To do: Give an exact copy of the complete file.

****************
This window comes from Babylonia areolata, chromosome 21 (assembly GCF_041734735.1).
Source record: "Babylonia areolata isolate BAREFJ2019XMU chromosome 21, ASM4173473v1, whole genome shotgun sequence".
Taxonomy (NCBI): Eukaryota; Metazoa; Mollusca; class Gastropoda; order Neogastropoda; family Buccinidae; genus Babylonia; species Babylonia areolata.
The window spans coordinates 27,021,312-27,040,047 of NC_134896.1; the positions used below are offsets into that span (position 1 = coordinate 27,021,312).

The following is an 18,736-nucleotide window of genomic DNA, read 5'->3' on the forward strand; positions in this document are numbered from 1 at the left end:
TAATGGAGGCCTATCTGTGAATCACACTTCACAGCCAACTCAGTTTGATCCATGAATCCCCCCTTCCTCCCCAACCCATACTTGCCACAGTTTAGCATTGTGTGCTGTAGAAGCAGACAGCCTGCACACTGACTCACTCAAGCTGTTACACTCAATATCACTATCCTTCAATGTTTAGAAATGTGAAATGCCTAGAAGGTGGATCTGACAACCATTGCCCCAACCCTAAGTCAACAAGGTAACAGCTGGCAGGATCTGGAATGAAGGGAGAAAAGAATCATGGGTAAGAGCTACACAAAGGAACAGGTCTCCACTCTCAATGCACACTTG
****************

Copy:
This window comes from Babylonia areolata, chromosome 21 (assembly GCF_041734735.1).
Source record: "Babylonia areolata isolate BAREFJ2019XMU chromosome 21, ASM4173473v1, whole genome shotgun sequence".
Taxonomy (NCBI): Eukaryota; Metazoa; Mollusca; class Gastropoda; order Neogastropoda; family Buccinidae; genus Babylonia; species Babylonia areolata.
The window spans coordinates 27,021,312-27,040,047 of NC_134896.1; the positions used below are offsets into that span (position 1 = coordinate 27,021,312).

The following is an 18,736-nucleotide window of genomic DNA, read 5'->3' on the forward strand; positions in this document are numbered from 1 at the left end:
TAATGGAGGCCTATCTGTGAATCACACTTCACAGCCAACTCAGTTTGATCCATGAATCCCCCCTTCCTCCCCAACCCATACTTGCCACAGTTTAGCATTGTGTGCTGTAGAAGCAGACAGCCTGCACACTGACTCACTCAAGCTGTTACACTCAATATCACTATCCTTCAATGTTTAGAAATGTGAAATGCCTAGAAGGTGGATCTGACAACCATTGCCCCAACCCTAAGTCAACAAGGTAACAGCTGGCAGGATCTGGAATGAAGGGAGAAAAGAATCATGGGTAAGAGCTACACAAAGGAACAGGTCTCCACTCTCAATGCACACTTG